Church of England bishops have published guidance for parishes planning services to help transgender people mark their transition.
Pastoral guidance produced by the House of Bishops Delegation Committee, whose chair Rt Rev Julian Henderson is president of the Church of England Evangelical Council, will be incorporated into the Church's Common Worship library of service resources.
It encourages clergy to be 'creative and sensitive' in using liturgy to enable people to mark a major transition in their lives.
It warns against stereotyping trans people, saying they are 'as diverse as any other social group and ministers should avoid stereotyping'. However, it says it is appropriate to 'identify the preference of a transgender person in respect of their name and gendered (or other) pronouns'.
The guidance formally commends the incorporation of the existing rite for the Affirmation of Baptismal Faith into services which mark gender transition.
It details how elements including water and oil can be incorporated into the service and, crucially, makes clear that trans people should be addressed publicly by their chosen name.
As part of the service they could also be presented with gifts, such as a Bible inscribed in their chosen name, or a certificate.
It is important, the guidance adds, that the occasion should have a distinct 'celebratory character'. It includes a wide selection of Scripture readings designed for use in the service.
The guidance says: 'The Church of England welcomes and encourages the unconditional affirmation of trans people, equally with all people, within the body of Christ, and rejoices in the diversity of that body into which all Christians have been baptized by one Spirit.'
The document – approved by the House of Bishops, which is currently meeting in London – follows a motion overwhelmingly adopted at General Synod in 2017 recognising the need for transgender people to be welcomed and affirmed in churches.
It was produced in consultation with Rev Dr Tina Beardsley, Rev Sarah Jones and Rev Canon Dr Rachel Mann, who have a personal interest in this matter and who have also consulted widely with those directly affected, and their clergy.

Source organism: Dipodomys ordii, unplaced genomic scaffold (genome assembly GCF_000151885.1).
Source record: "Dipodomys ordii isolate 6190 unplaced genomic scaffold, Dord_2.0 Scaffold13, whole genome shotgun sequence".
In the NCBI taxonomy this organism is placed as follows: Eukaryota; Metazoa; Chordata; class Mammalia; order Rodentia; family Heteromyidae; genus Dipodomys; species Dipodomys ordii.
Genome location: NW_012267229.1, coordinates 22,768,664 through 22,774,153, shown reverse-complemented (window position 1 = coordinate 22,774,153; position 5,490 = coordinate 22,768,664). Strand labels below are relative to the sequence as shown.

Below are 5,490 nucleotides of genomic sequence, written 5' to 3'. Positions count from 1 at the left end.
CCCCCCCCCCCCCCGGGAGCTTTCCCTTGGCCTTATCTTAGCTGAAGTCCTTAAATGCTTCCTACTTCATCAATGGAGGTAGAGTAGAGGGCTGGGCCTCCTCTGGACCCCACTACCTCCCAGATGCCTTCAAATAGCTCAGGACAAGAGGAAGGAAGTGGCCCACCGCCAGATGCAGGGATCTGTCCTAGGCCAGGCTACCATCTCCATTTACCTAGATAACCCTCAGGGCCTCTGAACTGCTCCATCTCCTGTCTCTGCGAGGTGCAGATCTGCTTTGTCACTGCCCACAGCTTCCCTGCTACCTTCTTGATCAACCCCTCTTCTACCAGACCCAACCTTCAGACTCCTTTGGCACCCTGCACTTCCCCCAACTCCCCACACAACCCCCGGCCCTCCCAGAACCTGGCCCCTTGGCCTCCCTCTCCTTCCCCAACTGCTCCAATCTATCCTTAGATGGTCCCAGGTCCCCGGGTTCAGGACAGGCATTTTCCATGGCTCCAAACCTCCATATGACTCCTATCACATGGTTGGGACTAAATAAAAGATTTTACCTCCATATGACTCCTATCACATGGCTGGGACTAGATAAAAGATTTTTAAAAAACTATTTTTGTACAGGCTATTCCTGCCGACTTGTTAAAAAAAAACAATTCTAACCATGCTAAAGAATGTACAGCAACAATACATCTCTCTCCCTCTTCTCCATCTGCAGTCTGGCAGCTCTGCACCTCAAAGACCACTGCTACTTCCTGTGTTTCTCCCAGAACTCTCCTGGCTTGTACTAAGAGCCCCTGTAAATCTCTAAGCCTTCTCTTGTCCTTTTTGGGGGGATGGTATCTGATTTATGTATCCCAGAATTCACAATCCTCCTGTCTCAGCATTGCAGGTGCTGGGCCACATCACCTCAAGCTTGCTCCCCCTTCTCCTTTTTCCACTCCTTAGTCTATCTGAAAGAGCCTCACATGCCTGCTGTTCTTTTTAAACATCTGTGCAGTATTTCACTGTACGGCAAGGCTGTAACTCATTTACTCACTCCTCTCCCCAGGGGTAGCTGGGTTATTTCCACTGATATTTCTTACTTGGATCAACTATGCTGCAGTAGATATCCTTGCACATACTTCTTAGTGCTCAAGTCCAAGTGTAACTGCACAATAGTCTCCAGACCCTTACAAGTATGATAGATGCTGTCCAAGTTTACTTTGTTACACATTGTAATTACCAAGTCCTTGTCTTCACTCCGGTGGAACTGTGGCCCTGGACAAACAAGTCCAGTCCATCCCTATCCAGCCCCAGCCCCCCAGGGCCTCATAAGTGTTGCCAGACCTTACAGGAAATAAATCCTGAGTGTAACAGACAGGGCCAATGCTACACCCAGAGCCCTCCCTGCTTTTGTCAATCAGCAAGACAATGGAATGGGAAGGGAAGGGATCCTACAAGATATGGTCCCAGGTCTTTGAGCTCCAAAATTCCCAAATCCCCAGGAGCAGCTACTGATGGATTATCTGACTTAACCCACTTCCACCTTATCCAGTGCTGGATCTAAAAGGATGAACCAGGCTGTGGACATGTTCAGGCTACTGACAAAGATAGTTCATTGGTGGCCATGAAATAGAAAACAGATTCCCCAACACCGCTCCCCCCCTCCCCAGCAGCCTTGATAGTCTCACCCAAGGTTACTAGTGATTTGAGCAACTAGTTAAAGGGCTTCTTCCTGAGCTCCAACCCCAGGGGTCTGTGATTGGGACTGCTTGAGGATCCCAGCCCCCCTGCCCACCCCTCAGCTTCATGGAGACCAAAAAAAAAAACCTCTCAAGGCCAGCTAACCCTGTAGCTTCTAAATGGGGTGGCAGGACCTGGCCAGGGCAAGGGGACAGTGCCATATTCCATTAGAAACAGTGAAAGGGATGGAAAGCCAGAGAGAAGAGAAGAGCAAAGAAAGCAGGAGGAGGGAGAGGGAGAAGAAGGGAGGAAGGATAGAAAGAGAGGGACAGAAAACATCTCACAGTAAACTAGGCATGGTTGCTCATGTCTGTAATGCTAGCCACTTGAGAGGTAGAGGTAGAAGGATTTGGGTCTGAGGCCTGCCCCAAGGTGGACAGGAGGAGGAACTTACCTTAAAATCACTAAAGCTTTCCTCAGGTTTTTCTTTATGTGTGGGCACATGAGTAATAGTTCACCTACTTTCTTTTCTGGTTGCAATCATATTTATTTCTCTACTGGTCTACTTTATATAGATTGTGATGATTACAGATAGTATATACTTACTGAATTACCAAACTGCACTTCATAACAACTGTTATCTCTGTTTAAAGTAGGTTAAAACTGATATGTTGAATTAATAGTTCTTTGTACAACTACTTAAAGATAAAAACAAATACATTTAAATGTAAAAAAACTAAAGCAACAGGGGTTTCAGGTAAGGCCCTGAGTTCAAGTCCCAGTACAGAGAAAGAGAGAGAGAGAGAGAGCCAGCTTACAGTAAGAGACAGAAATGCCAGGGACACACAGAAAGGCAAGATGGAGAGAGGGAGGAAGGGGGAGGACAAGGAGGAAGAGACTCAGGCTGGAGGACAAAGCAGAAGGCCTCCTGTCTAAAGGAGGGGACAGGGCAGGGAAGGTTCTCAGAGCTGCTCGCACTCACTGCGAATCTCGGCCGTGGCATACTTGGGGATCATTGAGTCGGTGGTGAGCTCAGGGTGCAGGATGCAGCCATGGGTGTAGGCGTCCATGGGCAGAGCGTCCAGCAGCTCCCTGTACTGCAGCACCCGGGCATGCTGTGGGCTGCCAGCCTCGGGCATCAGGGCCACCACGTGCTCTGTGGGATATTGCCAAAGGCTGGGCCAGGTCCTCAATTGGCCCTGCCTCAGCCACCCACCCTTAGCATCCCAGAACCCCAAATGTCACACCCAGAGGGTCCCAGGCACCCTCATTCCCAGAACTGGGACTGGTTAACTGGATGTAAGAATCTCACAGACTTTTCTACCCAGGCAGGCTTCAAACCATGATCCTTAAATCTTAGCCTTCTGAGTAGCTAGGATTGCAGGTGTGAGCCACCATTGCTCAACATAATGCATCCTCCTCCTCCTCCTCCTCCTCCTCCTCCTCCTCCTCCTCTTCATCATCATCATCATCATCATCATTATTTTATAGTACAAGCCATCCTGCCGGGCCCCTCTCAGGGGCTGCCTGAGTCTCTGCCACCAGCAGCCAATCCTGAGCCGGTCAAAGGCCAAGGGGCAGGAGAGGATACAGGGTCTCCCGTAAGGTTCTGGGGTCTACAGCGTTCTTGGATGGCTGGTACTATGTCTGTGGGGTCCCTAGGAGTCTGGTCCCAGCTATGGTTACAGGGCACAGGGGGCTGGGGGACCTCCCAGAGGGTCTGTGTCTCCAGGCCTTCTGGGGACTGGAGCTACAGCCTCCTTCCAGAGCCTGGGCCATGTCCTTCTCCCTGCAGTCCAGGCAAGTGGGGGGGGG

They said: 'Collectively, we have sought to ensure that these new Pastoral Guidance notes provide a rich and generous space for trans people to locate their lives in the existing liturgy for the Affirmation of Baptismal Faith.'
The rite for the Affirmation of Baptismal Faith is not a second baptism. The Church of England teaches that the sacrament of baptism is only to be undertaken once.
As a central part of the Affirmation of Baptismal Faith the minister lays their hands on the candidate or candidates, addresses them by name, and prays for them.
The guidance notes: 'For a trans person to be addressed liturgically by the minister for the first time by their chosen name may be a powerful moment in the service.'
Bishop Henderson said: 'We are absolutely clear that everyone is made in the image of God and that all should find a welcome in their parish church.
'This new guidance provides an opportunity, rooted in scripture, to enable trans people who have "come to Christ as the way, the truth and the life", to mark their transition in the presence of their Church family which is the body of Christ.
'We commend it for wider use.'
Christian Concern's chief executive Andrea Minichiello Williams, who is a lay member of the Church of England's General Synod, is one of the few to have criticised the new guidance.
She said it was a continuation of the Church's 'devastating trajectory towards an outright denial of God and his word'.
'It is not loving to mislead people - and wider society - into the falsehoods and myths of transgender ideology,' she said.